ALBUM REVIEW: "The Practice of Love" - Jenny Hval
RELEASE DATE: September 2019
GENRE: AVANT-GARDE, ART-POP, SPOKEN WORD
In explaining the incongruent and oversaturated word for love in her native language, (Jenny Hval is Norwegian), The Practice of Love exists in many different manifestations of the sepulchral, quietly rebellious and the cinematic.
Practice of Love eschews from the graphic explorations of blood, horror and vampires from Jenny Hval's previous works for a more unabashedly gothic romanticism. It is a beautiful album because of it's juxtapositions. Like the very real, slightly ordinary descriptions in her storytelling in her song "Accident" placed on top of pulsating sounds that serve as a kind of dramatic time bomb ("She found stretch mark cream on an Airbnb Bathroom"). Jenny Hval speaks, ahead of refrains about being an accident.
Ashes to Ashes subtly groovy backbeat is a full psychic consciousness telling a narrative of life and death that also repeats this wonderful mundaneness. ("I had a dream about this song that I had not written yet like I used to dream of fucking before I even knew how") The little sax samples (like in Thumbsucker) is what swivels the sunbeam over it all, washing over Jenny Hval's quasi-gothic synths and vocal harmonies with beautiful voices from the likes of Laura Jean and Vivian Wang. There is a tug-of-war between cosy and cold. Spoken word become purveyors of atmosphere amid slightly cheesy yet riveting bits of production. In a narrative inspired by the likes of Alice In Wonderland, but a more adult version, High Alice sees this amalgamation fine-tune itself from repetitive raves to mystical whispers.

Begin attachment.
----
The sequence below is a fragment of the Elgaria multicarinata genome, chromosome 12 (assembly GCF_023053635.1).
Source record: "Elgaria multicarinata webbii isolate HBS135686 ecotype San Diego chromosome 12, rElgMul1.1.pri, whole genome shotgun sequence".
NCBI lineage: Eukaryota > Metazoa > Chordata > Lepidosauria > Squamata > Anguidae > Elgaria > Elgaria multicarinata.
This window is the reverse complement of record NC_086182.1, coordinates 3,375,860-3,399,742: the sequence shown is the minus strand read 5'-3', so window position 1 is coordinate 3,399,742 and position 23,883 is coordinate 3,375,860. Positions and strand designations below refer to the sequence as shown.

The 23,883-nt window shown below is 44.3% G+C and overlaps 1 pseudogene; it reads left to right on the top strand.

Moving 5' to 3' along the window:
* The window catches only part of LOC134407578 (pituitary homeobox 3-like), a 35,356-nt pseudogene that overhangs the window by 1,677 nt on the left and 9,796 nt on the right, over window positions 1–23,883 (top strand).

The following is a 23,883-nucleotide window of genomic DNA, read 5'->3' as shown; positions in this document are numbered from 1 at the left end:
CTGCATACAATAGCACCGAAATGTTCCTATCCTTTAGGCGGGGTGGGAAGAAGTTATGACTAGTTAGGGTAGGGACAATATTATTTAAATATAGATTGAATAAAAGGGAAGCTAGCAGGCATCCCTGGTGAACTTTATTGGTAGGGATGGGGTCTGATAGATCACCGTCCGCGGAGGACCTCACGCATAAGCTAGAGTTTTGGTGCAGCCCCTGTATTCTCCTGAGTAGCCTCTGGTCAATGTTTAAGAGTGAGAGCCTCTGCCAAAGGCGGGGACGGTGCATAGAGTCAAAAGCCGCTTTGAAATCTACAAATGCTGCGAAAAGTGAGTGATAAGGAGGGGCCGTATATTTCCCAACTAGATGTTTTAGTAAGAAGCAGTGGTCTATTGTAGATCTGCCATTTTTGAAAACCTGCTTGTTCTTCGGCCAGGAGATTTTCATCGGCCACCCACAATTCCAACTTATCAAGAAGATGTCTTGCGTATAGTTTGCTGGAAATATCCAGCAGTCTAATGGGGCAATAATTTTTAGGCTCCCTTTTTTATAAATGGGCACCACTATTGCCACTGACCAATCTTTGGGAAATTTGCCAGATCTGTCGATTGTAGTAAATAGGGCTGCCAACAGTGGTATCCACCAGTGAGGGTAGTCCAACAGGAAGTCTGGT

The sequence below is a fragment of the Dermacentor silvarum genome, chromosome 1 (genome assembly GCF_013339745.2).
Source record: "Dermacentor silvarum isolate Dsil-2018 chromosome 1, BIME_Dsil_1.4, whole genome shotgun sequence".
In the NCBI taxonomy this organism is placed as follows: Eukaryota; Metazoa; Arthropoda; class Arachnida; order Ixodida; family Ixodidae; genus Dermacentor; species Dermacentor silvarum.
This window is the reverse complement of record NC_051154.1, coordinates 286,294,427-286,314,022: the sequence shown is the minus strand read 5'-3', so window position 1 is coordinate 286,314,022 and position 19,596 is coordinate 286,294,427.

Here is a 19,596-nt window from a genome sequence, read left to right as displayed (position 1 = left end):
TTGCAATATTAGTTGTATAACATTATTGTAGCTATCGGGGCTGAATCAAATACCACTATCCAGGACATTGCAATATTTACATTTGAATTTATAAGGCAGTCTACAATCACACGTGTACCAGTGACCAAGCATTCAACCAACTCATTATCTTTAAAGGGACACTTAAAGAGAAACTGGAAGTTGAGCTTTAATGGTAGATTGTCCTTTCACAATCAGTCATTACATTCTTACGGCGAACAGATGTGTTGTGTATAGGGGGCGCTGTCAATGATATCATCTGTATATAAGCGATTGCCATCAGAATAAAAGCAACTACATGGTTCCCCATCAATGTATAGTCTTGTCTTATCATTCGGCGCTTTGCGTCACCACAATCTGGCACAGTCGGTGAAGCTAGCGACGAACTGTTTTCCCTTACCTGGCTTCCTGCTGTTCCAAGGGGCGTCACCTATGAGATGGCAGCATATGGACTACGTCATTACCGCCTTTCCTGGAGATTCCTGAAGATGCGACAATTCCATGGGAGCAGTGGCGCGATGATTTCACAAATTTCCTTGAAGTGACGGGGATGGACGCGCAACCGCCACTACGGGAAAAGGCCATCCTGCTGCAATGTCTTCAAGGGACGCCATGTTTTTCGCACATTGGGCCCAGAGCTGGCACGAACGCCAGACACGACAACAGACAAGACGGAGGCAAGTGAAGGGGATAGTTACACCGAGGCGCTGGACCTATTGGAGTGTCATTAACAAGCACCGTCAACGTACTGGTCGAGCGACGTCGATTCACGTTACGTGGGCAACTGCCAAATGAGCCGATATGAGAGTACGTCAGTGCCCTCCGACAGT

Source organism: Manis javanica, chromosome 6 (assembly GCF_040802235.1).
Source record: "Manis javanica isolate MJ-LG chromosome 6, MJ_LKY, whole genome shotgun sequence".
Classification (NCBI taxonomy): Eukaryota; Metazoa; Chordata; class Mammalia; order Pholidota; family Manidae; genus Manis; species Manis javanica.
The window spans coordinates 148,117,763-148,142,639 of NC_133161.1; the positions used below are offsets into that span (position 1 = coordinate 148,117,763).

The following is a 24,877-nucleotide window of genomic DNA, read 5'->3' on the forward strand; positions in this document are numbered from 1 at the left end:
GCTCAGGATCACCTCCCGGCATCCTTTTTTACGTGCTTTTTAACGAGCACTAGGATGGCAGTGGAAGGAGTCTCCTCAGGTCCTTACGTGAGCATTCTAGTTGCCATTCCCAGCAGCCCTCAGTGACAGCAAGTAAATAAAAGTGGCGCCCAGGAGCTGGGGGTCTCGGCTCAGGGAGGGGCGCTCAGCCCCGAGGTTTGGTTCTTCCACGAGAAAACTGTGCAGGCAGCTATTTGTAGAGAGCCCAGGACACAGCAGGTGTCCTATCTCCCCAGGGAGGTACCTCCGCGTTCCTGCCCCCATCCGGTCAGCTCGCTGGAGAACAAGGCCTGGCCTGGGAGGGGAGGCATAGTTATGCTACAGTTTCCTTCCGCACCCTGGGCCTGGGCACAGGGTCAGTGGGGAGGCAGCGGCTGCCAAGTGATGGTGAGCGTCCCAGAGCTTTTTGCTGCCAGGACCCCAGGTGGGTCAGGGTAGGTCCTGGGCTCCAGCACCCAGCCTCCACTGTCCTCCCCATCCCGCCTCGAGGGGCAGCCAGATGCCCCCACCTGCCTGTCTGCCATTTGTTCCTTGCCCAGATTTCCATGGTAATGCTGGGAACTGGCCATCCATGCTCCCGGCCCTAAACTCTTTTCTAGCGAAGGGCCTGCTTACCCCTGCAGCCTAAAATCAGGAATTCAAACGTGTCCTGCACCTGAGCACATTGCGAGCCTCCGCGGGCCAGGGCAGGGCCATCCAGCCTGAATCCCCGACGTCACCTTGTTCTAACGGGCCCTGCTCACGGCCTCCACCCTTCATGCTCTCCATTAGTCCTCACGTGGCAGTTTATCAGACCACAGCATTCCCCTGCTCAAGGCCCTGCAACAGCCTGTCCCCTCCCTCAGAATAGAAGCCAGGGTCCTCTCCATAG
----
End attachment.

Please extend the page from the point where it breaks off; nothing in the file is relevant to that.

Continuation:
Elements of trance music in the tail end of Six Red Cannas also gives off this same effect.
The climax of this album for me has to be the self-titled track. Although it's not much in terms of the arrangement, the simultaneous monologues/dialogues fading in and out act like the weirdest orchestra; where instruments are replaced with clips of conversations. Practice of Love feels big, but at the same time, there is nothing about it that is overtly grandeur. No concept to put on a boastful flag of creative loudness. It's more of a journal by a character you've met before in between the stupidly cheesy land that is fact and fiction. Every page worth a ponder, even if you don't really know the author. Definitely, an album to absorb in one sitting.